Resistance Genes Found for ‘Last Resort’ Antibiotics

shutterstock_125648294It has recently emerged that a resistance gene for the most widely used ‘last resort’ antibiotic, colistin, has been found. Researchers from the South China Agricultural University revealed that the gene, MCR-1, was identified in meat samples and even more worryingly, in a small number of urine and blood samples taken from hospitals.

The researchers warn that this particular gene is not confined to one class of bacteria, allowing the resistance to spread and cause ‘pan-drug resistance’, as this gene is found on a plasmid; a circle of DNA which bacteria will share with one another. Once bacteria acquire the MCR-1 encoding plasmid, they will not get rid of it, making attempts at reducing the use of colistin fairly futile.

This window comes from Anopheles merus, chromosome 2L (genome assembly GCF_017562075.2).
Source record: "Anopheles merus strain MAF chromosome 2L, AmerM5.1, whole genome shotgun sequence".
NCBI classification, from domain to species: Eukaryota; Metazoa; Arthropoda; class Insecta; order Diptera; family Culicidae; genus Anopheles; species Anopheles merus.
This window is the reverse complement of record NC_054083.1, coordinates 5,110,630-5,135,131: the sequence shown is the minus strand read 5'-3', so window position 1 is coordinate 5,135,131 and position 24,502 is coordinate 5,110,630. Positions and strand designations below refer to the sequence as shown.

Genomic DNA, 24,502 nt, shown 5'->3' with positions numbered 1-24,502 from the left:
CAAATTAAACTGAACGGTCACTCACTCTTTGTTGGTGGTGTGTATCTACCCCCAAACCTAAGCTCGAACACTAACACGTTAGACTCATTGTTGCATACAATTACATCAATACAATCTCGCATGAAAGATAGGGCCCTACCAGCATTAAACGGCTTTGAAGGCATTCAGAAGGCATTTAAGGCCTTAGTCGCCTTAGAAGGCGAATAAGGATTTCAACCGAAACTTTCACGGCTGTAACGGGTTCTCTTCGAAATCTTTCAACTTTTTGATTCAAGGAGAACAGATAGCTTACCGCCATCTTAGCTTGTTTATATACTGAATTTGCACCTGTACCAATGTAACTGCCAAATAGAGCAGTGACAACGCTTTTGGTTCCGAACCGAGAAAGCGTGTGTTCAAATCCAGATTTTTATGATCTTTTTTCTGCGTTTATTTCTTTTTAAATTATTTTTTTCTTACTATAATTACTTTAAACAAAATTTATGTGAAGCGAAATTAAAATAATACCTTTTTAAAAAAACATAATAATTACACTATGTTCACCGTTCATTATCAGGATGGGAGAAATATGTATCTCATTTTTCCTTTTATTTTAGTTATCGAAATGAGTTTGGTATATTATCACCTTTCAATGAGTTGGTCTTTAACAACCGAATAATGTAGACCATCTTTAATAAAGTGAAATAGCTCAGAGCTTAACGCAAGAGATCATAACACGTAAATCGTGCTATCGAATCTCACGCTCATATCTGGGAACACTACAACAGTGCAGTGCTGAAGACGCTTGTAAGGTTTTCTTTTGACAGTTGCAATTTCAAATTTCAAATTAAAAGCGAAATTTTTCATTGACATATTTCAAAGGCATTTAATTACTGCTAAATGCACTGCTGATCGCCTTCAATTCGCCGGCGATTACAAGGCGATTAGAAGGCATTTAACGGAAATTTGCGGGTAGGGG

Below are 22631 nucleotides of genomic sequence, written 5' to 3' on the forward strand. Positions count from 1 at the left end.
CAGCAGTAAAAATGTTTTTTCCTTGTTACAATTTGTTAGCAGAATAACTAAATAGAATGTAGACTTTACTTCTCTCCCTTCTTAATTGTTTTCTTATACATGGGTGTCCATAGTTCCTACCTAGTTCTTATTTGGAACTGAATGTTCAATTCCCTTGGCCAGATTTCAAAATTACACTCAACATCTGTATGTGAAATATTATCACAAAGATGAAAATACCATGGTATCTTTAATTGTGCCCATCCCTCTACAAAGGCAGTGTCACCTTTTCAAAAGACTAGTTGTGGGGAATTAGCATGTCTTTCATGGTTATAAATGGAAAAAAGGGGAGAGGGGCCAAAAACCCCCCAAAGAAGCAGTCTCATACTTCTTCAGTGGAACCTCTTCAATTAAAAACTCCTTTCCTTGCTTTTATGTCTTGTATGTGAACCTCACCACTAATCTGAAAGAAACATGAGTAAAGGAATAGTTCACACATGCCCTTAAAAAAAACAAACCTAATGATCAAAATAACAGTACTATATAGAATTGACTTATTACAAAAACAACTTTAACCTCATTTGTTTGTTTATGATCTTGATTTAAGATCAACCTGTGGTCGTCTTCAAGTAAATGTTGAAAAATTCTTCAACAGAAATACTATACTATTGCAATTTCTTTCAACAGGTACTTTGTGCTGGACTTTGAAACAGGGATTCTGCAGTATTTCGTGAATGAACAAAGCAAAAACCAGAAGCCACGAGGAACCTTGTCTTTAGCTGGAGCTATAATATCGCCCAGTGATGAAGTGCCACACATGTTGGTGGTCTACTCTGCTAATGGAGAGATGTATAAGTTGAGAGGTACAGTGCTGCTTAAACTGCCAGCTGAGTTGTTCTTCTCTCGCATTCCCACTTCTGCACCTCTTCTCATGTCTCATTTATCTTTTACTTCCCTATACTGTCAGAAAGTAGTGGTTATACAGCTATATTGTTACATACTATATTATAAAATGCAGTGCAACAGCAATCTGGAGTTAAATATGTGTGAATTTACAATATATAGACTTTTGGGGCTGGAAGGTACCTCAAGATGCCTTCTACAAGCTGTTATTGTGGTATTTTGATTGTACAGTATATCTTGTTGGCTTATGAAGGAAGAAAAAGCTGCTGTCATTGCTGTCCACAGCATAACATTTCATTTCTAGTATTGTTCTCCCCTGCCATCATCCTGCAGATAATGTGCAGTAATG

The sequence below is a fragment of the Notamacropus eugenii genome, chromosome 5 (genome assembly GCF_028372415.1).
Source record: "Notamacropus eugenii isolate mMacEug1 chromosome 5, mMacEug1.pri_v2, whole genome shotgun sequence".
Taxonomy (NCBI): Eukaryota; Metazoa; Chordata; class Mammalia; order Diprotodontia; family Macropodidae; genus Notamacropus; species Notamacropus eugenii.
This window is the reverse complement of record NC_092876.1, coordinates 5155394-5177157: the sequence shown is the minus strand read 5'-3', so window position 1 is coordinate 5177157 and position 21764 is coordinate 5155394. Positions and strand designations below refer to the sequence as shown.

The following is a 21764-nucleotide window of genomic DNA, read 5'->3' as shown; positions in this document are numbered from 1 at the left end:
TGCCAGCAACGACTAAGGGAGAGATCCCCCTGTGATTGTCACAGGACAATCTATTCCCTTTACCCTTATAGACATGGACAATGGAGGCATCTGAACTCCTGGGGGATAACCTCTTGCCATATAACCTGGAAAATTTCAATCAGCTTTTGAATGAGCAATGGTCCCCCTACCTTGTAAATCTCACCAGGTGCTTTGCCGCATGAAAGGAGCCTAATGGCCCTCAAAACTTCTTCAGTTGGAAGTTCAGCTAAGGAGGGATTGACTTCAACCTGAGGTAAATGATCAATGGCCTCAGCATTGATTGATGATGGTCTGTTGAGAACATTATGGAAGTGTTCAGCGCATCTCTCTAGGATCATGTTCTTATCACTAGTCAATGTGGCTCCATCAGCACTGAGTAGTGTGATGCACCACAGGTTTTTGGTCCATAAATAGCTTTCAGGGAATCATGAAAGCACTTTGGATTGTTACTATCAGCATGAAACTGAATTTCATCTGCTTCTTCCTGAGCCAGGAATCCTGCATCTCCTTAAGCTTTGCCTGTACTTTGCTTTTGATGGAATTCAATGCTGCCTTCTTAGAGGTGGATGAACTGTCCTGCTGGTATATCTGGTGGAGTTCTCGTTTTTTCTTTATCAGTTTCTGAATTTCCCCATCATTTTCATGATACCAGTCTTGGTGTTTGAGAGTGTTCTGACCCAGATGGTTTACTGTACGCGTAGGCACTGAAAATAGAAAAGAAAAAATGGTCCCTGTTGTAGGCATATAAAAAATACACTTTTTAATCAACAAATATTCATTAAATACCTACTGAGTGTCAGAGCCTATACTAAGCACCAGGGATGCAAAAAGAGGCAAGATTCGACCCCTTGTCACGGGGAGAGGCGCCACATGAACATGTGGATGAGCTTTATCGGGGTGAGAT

Colistin, one of the most regularly used of the ‘last resort’ class of antibiotics called polymyxin, is thought to have been overused in farming animals which scientists believe is what caused the resistance.

The news comes halfway through the World Antibiotic Awareness Week, highlighting the issue even more fervently. For resources on raising awareness on antibiotic resistance, click here.

 

Sarah Cowen-Rivers is studying for an MSc in Science Communication.

Image: Avarand (Shutterstock)

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